Dr Lawrence Reynolds was born in Waterford in 1803. He learnt his medicinal trade in Liverpool where he was a keen supporter of the Chartist movement which campaigned for equal rights to all men. During the unrest of 1848 Reynolds gave a speech that was widely reported in Liverpool where he promised to become involved in the Ironmongery Business and start distributing Swords and Pikes. He was true to his words and started to give away swords to dissatisfied men. These actions proved to much for the local judiciary and they moved to arrest him.
After falling foul of the English authorities he moved to New York and enlisted on the 26th of February 1862
Reynolds was a keen Fenian and also a the unofficial poet laurete of the Irish Brigade. In his 60s Reynolds served at every battle field that the Irish Brigade fought on. In the book “Boys of Old Erin” there was a description of Reynolds ” an old man with long white hair, and a patriarchal although unkept beard, ” the young officers thought that Reynolds was a sort of “Rebel Rip Van Winkle” and debated whether they should arrest him for being a spy. Only later when they saw him chatting amicably with General Meagher did they realise that it was ” Old Larry” surgeon to the Irish Brigade.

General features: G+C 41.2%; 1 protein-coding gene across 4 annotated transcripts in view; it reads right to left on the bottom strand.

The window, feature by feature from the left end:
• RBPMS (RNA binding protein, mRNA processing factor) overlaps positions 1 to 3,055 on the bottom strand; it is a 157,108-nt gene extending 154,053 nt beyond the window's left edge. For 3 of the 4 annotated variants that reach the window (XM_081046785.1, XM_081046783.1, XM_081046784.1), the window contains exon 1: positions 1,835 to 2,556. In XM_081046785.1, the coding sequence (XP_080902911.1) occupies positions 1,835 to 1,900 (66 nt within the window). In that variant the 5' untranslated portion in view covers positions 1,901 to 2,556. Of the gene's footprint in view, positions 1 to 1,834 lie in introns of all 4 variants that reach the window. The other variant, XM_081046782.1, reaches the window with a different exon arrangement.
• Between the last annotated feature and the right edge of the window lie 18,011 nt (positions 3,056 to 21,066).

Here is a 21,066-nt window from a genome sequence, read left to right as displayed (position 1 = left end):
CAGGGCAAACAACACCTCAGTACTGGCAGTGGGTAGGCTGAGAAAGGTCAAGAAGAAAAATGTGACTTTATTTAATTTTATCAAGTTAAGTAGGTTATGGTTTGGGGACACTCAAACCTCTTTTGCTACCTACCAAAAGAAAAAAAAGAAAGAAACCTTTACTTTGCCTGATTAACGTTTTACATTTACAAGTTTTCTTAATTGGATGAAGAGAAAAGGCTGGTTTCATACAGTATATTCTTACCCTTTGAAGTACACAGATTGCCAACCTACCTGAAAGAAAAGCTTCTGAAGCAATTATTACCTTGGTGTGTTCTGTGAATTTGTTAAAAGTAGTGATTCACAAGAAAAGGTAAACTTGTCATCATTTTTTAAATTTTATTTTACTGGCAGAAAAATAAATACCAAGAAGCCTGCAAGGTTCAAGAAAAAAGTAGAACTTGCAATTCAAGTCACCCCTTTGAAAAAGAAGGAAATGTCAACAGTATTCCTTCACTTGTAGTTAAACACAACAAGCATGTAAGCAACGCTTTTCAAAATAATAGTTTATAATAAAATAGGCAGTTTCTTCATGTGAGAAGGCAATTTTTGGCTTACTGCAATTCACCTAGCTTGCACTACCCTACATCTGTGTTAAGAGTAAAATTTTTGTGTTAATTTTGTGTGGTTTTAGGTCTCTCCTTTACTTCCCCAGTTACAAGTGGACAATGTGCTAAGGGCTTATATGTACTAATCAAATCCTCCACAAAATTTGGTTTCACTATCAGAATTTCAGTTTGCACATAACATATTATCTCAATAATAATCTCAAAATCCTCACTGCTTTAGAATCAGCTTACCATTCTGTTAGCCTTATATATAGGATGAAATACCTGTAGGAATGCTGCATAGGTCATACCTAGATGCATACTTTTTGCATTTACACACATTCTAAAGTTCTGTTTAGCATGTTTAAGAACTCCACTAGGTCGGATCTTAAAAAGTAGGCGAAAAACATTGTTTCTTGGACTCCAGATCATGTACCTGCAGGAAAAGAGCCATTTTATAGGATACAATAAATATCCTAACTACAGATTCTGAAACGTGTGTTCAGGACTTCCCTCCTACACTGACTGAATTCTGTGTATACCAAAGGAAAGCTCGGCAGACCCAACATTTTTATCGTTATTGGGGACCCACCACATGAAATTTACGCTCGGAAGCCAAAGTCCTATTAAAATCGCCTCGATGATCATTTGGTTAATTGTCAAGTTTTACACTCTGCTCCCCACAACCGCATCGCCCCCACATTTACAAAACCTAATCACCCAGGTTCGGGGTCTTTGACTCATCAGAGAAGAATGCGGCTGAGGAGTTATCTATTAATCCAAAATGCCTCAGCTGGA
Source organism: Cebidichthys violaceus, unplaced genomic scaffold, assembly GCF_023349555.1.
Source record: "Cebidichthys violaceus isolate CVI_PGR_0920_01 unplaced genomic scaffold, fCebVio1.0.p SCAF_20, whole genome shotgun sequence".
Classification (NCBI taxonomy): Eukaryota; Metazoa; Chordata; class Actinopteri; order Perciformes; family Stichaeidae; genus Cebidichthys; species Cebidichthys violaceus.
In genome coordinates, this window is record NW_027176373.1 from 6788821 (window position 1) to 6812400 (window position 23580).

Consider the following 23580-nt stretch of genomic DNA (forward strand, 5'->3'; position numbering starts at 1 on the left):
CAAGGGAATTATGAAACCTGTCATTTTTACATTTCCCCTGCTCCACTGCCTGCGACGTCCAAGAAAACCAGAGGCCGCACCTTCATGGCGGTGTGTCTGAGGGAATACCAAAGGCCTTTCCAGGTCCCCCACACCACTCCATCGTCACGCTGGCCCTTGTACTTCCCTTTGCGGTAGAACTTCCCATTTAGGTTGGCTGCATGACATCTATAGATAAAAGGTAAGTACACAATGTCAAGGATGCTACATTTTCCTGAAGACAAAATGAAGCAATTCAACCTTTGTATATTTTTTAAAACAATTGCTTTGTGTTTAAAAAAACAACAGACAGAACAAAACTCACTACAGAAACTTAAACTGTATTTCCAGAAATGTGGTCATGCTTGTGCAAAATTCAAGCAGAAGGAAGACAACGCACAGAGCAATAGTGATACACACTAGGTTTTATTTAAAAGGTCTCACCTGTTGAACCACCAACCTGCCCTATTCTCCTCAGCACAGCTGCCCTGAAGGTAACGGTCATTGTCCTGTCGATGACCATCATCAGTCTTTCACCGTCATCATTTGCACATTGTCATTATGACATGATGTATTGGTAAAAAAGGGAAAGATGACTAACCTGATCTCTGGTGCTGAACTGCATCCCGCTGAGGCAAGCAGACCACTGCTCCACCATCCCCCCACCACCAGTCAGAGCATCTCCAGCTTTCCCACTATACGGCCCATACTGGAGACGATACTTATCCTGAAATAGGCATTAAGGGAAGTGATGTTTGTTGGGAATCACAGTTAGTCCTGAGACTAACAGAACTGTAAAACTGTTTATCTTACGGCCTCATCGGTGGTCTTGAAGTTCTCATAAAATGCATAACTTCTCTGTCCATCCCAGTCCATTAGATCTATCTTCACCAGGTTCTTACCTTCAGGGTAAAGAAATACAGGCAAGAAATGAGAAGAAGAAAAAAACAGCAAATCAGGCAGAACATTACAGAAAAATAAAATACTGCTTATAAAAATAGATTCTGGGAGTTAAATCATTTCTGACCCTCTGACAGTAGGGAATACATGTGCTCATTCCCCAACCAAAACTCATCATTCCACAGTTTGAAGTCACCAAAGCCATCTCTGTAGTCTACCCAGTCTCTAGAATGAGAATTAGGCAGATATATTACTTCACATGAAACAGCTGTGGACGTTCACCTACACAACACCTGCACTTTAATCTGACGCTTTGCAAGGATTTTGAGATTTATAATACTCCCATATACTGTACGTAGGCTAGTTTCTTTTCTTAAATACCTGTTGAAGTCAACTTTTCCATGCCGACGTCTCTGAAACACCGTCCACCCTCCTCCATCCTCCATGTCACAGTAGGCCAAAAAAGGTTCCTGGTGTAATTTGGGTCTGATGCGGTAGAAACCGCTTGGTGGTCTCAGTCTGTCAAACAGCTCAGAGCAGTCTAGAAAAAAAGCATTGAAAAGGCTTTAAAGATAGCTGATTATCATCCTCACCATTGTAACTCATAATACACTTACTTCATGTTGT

Reynolds was universally liked and regarded amongst the officers and men of the Irish Brigade after the war Reynolds retired to Oswego where he died in his 84th year on 28 of April 1887